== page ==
The Enforcement Policy of a Self-Regulatory Organization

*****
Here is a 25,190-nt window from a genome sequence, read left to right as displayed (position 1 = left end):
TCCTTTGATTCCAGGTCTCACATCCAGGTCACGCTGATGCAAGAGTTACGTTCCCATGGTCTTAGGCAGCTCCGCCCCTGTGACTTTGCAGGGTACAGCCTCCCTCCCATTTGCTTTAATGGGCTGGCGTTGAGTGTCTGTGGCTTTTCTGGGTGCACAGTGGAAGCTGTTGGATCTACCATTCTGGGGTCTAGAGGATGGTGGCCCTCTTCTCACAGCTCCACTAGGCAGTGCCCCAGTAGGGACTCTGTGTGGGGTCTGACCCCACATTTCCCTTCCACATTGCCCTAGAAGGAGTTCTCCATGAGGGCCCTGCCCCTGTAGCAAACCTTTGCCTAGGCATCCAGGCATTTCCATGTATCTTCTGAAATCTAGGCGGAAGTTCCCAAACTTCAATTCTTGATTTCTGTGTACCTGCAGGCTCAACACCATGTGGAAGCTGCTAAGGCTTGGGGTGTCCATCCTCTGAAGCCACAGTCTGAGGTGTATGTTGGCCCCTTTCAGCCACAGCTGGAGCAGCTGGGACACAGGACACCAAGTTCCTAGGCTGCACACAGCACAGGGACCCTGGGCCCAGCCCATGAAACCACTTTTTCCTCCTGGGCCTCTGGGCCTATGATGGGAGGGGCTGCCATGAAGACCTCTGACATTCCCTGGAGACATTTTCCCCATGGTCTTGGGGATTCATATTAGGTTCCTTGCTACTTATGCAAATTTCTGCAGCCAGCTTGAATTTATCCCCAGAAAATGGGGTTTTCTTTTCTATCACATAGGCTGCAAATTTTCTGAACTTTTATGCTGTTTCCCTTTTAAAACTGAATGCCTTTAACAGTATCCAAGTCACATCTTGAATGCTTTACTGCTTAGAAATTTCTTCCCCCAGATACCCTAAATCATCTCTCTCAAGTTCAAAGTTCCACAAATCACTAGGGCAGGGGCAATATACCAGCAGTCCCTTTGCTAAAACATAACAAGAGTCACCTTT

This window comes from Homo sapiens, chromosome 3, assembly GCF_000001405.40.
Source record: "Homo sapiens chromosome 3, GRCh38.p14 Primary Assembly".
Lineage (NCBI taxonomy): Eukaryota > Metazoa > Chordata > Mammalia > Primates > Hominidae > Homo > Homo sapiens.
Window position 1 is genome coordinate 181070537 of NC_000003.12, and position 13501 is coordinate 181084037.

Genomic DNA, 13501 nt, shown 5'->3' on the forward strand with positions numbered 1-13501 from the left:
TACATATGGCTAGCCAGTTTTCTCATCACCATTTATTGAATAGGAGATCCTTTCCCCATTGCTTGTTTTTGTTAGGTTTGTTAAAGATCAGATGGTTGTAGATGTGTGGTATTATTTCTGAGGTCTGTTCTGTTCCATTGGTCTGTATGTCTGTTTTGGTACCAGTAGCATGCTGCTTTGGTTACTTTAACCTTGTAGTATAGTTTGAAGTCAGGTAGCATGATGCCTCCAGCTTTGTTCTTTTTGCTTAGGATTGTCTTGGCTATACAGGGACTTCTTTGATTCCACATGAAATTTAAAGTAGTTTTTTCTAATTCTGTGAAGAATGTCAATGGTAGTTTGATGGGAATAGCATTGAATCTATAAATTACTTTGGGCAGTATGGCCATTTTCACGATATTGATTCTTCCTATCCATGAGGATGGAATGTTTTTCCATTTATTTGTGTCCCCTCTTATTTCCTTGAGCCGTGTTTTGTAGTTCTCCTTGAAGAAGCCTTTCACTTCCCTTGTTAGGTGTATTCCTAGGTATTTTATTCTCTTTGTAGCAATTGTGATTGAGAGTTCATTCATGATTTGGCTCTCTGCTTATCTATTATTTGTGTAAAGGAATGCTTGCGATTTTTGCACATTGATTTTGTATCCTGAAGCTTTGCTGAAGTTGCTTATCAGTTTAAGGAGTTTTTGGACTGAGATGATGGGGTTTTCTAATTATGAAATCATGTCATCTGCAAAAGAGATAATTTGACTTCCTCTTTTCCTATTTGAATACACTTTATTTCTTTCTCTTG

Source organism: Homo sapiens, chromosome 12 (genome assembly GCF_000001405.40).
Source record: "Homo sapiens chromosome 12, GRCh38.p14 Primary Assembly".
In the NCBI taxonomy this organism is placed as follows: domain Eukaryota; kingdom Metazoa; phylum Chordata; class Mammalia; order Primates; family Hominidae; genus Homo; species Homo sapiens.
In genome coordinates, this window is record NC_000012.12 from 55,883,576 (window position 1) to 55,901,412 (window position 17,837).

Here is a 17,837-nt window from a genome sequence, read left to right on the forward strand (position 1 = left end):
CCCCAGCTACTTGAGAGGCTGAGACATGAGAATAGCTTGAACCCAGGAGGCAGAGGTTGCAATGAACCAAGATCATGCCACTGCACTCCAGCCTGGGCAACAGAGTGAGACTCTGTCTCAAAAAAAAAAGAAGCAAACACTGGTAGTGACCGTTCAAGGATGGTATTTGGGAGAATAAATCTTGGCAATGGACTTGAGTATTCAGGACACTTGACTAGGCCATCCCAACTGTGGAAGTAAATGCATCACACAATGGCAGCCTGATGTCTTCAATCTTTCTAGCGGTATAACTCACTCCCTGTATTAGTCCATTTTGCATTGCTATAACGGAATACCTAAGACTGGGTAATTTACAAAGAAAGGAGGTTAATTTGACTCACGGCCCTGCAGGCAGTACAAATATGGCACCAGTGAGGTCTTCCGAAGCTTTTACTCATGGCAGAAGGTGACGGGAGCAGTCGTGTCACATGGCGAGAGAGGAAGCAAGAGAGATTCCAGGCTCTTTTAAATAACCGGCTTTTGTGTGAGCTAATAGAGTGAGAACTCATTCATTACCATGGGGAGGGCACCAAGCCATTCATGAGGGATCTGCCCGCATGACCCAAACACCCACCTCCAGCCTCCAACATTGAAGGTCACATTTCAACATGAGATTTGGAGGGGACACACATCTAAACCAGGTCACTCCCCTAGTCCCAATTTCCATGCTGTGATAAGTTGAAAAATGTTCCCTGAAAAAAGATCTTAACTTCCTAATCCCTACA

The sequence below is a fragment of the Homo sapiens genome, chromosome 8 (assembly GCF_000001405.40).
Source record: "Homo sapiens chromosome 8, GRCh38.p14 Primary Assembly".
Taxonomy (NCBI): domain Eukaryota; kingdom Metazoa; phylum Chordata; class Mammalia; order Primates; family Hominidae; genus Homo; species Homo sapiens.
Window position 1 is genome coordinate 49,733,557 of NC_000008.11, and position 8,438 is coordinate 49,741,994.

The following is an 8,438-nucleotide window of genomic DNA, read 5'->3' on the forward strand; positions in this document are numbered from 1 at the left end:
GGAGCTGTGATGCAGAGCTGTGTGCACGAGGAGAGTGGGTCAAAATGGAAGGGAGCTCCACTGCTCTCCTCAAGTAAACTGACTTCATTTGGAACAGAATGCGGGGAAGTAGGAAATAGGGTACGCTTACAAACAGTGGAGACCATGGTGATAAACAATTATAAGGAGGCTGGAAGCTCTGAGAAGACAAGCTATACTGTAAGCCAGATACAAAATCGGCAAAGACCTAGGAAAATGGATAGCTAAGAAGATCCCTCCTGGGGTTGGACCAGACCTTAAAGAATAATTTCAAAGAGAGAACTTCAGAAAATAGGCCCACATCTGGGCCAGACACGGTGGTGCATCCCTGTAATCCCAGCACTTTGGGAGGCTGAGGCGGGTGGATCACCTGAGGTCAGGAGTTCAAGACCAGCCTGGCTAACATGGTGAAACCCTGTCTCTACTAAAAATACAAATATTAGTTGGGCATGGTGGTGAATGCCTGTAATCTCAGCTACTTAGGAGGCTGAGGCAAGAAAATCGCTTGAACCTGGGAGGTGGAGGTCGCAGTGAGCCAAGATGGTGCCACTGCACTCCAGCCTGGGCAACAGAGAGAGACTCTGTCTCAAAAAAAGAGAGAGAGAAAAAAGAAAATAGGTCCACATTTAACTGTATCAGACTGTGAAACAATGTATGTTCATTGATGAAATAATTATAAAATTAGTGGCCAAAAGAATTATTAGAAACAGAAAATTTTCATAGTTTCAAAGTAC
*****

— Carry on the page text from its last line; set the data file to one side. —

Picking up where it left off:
The federal government delegates various aspects of financial market regulation to self-regulatory organizations (SROs) such as the New York Stock Exchange and the National Association of Securities Dealers. We model one regulatory task of an SRO, the enforcement of rules designed to prevent the SRO's members from cheating customers. Specifically, we focus on the determination of an SRO's optimal policy for investigating agents who may have defrauded customers and the penalties associated with fraud. We model contracting/enforcement as a two-tier problem. First, an SRO chooses its enforcement policy, consisting of a specification of the likelihood that an agent is investigated for fraud and a penalty schedule. We assume that the SRO's objective is to maximize the welfare of its members, the agents. Taking the SRO's enforcement policy as given, agents compete with one another to handle customer transactions. They compete by offering contracts promising (outcome-contingent) payoffs that maximize customers' expected utility. When choosing an enforcement policy, the SRO anticipates the competition among its members. Indeed, we show that the SRO's optimal enforcement policy is designed to mute this competition. In doing so, an SRO chooses a more lax enforcement policy than would be preferred by customers. Investigations for cheating are less frequent and penalties are lower than what a customer would choose. Moreover, a decrease in investigation cost might lead an SRO to actually investigate less. Enforcement will become more vigorous, however, as a customer's alternatives to dealing with an agent of the SRO improve. A general conclusion of the analysis is that control of the enforcement policy governing contracts confers substantial market power to a group of otherwise competitive agents. In fact, we show that if agents are risk neutral, control of the enforcement policy is equivalent to agents behaving as monopolists. We also investigate the effect of government oversight on the self-regulatory process. We show that in equilibrium the threat of governmental enforcement will lead to more rigorous enforcement by the SRO, to the benefit of customers. Moreover, this benefit is achieved even without actual governmental enforcement taking place.
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